Mood Disorders vs. Personality Disorders

Mood Disorders vs. Personality Disorders

When it comes to mental health, many people neglect to understand the prevalence and knowledge of mental health disorders. Most people are initially motivated to learn about different mental health disorders because a loved one is diagnosed with one or because they themselves received a diagnosis.

It is crucial to learn bout different mental health disorders — not only because more than 50% of people will be diagnosed with one at some point in their lifetime — but also because those that struggle with them deserve compassion and empathy, which enables their healing process.

Two groups of mental health disorders that are commonly grouped together, or mistaken for one another, include mood disorders and personality disorders. These disorders share overlapping symptoms but are categorized and treated differently for various reasons. It is essential to be familiar with what conditions fall under which category to better understand how a given disorder uniquely affects an individual’s life.

The Difference Between Mood and Personality

To better understand what makes mood disorders and personality disorders distinct from one another, it is critical to be able to distinguish between mood and personality.

Mood is characterized by a pervasive and sustained feeling, which is experienced internally and impacts nearly all aspects of an individual’s behavior. Mood disorders are characterized by disruptions in emotions, particularly referring to episodes of extreme lows (depression) and extreme highs (hypomania or mania).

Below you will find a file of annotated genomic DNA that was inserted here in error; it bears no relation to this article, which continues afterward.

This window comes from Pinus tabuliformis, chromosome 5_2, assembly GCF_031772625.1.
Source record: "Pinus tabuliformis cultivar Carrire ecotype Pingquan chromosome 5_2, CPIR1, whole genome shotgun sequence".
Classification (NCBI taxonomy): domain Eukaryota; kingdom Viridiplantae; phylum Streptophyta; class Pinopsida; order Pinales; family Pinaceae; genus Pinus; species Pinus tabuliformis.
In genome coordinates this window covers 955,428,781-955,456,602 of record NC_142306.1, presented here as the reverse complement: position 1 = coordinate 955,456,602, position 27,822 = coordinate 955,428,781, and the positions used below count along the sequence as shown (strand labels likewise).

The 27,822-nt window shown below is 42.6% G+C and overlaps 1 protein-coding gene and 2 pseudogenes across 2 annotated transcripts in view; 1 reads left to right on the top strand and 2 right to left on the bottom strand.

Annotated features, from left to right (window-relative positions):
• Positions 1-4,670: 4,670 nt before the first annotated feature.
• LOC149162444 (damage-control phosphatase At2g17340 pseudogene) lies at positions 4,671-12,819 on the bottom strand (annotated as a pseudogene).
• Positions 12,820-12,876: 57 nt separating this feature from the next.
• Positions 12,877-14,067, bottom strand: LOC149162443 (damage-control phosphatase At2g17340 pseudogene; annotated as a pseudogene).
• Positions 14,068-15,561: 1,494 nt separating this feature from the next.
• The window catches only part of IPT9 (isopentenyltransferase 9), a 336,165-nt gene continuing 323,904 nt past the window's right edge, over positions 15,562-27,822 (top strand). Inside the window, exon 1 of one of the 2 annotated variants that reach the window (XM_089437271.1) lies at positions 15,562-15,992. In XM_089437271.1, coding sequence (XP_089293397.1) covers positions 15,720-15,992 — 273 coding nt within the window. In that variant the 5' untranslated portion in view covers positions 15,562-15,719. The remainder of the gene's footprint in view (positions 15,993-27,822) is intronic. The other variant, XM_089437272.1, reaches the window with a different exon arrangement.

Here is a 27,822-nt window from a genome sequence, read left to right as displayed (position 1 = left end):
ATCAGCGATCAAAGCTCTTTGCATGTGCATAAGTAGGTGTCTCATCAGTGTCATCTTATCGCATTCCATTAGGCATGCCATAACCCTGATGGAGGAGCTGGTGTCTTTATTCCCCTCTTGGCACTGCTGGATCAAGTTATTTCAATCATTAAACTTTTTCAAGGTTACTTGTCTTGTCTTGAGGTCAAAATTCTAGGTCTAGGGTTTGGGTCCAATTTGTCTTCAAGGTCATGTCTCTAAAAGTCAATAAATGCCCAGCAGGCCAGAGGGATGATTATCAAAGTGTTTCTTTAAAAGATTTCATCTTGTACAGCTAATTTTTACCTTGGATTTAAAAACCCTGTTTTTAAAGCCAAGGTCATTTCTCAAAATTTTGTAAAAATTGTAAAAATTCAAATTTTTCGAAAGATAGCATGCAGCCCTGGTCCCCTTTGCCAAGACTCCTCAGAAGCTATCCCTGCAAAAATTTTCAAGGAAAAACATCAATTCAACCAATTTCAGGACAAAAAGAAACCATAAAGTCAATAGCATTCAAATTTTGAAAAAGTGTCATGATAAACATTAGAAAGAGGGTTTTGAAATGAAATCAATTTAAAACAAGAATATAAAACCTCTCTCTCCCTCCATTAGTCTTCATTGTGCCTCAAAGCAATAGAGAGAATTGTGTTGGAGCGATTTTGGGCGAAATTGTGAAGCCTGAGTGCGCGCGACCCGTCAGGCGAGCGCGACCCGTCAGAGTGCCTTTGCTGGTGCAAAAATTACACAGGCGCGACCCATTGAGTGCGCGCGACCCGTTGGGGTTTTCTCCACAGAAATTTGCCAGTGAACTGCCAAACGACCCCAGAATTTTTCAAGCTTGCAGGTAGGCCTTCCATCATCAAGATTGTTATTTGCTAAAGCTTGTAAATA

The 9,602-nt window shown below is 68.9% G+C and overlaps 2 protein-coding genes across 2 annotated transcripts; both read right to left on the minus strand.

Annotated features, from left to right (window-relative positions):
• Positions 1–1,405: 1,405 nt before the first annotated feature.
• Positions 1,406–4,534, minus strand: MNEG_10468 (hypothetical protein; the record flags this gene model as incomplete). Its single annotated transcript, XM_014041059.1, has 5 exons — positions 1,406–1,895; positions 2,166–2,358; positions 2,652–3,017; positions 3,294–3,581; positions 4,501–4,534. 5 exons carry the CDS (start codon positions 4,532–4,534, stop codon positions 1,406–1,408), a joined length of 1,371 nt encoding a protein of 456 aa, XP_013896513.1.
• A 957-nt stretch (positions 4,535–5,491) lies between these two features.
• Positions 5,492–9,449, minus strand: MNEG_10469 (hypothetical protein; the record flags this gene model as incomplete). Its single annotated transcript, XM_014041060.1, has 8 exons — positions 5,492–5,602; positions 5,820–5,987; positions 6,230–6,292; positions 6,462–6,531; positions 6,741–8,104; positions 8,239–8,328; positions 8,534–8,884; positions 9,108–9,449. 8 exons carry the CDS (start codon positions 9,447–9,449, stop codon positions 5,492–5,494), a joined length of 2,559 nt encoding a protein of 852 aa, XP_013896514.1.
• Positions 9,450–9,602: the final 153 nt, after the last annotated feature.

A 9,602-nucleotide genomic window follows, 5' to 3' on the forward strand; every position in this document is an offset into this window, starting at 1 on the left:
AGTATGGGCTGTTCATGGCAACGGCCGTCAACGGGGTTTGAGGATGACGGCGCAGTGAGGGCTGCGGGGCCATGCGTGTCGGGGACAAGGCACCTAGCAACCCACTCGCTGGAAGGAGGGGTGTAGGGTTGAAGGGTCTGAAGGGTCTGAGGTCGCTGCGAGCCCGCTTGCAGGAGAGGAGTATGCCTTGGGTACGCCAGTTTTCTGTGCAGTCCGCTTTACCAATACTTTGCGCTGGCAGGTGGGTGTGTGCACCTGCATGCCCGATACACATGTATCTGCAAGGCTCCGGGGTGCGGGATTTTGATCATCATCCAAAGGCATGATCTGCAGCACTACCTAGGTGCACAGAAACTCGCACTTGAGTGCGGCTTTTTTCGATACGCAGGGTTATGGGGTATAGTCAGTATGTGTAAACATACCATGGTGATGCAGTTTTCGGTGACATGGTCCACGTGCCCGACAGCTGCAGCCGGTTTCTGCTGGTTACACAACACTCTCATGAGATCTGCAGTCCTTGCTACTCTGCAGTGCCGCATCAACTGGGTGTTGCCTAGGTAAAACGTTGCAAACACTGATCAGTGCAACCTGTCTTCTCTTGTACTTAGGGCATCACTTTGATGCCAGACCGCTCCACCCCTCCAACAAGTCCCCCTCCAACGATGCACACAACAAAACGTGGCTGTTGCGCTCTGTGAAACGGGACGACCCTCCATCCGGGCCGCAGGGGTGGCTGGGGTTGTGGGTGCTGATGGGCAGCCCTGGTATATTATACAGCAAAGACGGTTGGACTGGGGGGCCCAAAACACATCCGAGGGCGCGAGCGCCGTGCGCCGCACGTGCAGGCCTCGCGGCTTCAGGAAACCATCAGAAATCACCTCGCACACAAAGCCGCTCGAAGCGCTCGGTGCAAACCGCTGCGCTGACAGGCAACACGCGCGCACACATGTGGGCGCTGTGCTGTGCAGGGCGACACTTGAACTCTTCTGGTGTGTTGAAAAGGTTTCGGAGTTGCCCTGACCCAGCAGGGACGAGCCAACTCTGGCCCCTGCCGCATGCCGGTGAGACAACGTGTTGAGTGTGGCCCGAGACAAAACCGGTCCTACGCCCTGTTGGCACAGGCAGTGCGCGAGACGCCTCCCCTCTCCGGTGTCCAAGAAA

Personality, on the other hand, refers to individual differences in patterns of thought, emotion, and behavior. Personality recognizes the long-standing traits and patterns that cause an individual to experience life in their own unique way. Similarly, personality disorders are characterized by enduring patterns of inner experiences that deviate from societal and cultural expectations.

Examples of Mood Disorders

More broadly, mood disorders are conditions in which the underlying cause affects an individual’s emotional state. While it is normal for people to feel happy, sad, angry, or irritable from time to time, individuals with mood disorders experience persistent difficulties with regulating their moods. The most common mood disorders include:

  • Major depressive disorder (depression): Characterized by prolonged and persistent moods of extreme lows
  • Bipolar disorder (manic depression or bipolar affective disorder): Characterized by alternating episodes of intense depression and mania
  • Seasonal affective disorder (SAD, also known as seasonal depression): Characterized by depression symptoms that occur most often during fall and winter as there are fewer hours of daylight
  • Dysthymia (persistent depressive disorder): Characterized by long-term, chronic depression symptoms

Examples of Personality Disorders

While individuals with personality disorders may struggle with mood, their primary symptom is not a lack of emotional regulation. Instead, those who struggle with personality disorders experience significant conflict within their interpersonal relationships and their relationship with themselves. This is because their long-term patterns of thought and behavior are unhealthy, which often causes difficulties with the ability to perceive and relate to others. Personality disorders are divided into three clusters: